Dr. Sibai has an extensive history of grant funding from the National Institutes of Health (NIH) and Centers for Disease Control and has led several multi-center clinical trials. In addition he has previously served as the principal investigator of the NIH’s Eunice Kennedy Shriver National Institute of Child Health and Human Development (NICHD) Maternal-Fetal Medicine Units Network (MFMU Network) at the University of Tennessee.
    Dr. Sibai is a leading authority in the care and treatment of women with preeclampsia, eclampsia, pre-term birth, rare obstetric syndromes, and medical emergencies during pregnancy and childbirth. He has published more than 500 peer-reviewed articles in various scientific journals.

    Sentiment: Strong Buy

  • Reply to

    NIH Directors Blog: By: Dr. Francis Collins

    by placenta_power Jul 28, 2014 9:51 AM

    Nice To See The Director of The NIH Understands The Power of The Placenta ! All Aboard !

    Sentiment: Strong Buy

  • By DENISE GRADY JULY 14, 2014

    Google Above Title:
    Everybody is Now Rushing to Learn What Pluristem Already Knows ! That's A Good Thing !

    Sentiment: Strong Buy

  • PLX Cells Currently are Viable after 18 months of Cryopreservation ! They Believe it Will Jump to 3-4 Years !
    US Government Will Stock-Pile PLX Cells For Potential Future Radiological Events !

    Sentiment: Strong Buy

  • I believe the FDA-NIH have come to the realization that the placenta may be the fountain of youth. Those newly minted long-telomeres on PLX Cells are what makes those cells so viable and potent and their ability to secrete various cytokines to promote angiogenesis. The NIH is getting very serious now that they have tested Pluristem's PLX Cells and have first hand knowledge of their efficacy and future potential to change medicine as we know it. I believe things could change quite rapidly now and PSTI may see a major move to the upside.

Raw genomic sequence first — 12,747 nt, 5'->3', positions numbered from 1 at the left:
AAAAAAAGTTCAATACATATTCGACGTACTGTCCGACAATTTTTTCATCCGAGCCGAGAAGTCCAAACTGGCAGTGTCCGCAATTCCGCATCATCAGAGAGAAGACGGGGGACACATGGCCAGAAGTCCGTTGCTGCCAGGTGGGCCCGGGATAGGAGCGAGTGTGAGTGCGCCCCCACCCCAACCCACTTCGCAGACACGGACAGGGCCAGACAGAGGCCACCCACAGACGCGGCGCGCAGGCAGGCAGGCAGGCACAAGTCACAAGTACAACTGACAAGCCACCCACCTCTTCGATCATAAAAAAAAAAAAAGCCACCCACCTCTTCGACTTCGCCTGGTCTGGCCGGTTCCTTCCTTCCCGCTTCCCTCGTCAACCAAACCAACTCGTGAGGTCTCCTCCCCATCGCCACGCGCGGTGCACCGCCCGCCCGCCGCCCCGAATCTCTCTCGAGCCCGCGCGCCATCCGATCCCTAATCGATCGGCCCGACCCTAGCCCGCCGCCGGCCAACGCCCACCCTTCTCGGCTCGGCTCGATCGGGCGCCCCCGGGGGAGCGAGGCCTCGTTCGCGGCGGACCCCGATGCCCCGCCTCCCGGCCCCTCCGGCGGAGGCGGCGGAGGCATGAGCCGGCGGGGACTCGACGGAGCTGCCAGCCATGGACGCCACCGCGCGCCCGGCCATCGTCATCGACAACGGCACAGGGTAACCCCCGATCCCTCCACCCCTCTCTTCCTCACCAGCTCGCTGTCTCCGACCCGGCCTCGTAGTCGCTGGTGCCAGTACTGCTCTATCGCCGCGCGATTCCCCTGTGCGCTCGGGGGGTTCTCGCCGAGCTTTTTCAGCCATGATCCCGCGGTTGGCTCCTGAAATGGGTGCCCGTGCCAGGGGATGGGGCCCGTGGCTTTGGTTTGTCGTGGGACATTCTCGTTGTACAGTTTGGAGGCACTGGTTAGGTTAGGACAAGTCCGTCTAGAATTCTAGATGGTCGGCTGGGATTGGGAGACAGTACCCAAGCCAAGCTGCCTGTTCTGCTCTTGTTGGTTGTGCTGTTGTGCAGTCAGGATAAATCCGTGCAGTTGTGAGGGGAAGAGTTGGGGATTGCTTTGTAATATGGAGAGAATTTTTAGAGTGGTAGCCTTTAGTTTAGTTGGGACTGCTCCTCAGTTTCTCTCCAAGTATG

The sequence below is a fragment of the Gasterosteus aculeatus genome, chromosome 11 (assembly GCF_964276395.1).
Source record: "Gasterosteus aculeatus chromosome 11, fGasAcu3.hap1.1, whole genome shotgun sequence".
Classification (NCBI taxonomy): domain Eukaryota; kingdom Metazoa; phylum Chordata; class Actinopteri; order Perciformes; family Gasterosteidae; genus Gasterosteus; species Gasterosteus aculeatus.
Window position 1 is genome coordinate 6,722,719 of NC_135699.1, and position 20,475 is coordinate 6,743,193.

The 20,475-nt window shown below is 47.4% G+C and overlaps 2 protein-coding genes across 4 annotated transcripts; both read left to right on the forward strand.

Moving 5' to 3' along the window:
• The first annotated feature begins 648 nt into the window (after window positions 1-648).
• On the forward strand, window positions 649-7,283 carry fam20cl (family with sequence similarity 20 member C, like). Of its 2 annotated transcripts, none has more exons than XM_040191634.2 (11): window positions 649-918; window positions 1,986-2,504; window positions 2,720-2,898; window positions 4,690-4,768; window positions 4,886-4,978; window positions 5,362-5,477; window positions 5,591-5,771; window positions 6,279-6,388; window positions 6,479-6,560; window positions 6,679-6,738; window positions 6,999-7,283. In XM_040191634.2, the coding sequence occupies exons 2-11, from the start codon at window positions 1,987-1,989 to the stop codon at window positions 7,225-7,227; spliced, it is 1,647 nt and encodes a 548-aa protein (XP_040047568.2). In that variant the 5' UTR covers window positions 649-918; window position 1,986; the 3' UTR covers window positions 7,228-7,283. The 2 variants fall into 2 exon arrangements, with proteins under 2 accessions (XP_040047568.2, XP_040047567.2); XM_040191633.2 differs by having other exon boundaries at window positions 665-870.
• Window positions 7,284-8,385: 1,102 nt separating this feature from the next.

Sentiment: Strong Buy

  • Does a paid shill have to self identify?

  • Hi: Allo
    I do remember meeting you, as I do believe you asked me twice to help pump this board with carrot on a stick tactics to lure dumb money in, Well, it looks like everything is going as you planned. We'll meet again in about few weeks to go over new tactics on how to pump this baby and roll in the dough.

    Sentiment: Buy

  • Recent changes in Japan's laws governing regenerative medicine and the approval of stem cell therapies indicate the country may now offer the fastest track to commercialization in the world for regenerative medicine treatments. As part of Pluristem's strategy in Japan, on September 16, 2014, Company executives presented to a group of Japanese pharmaceutical executives in Tokyo, and conducted a series of one-on-one meetings with Japanese companies exploring a potential partnership with Pluristem.

    To support its strategy in Japan, Pluristem is working with The Sage Group, a consulting firm specializing in healthcare industry transactions and business strategy, and Sage's partner Waterfield HealthCom, a Japan-based firm managed by Yoshi Mizuta. Mr. Mizuta is a highly experienced pharmaceutical industry executive with more than 40 years in the business of financial healthcare transactions in the Japanese arena.

    Japan's government passed a bill in 2013, which goes into effect in November of this year, effectively fast-tracking the approval of stem cell therapies for marketing. According to the law, stem cell regenerative medicine therapies can receive conditional, time-limited approval for marketing, and be eligible for reimbursement, upon proof of safety but prior to verification of efficacy; safety and effectiveness need to be confirmed after the conditional approval.

    Waterfield HealthCom's Mr. Mizuta commented, "With its broad portfolio of indications and its commercial scale 3D cell manufacturing capabilities, Pluristem is a very desirable partner for Japanese pharmaceutical companies looking to bring cell therapies to the market in the near term."

    Sentiment: Strong Buy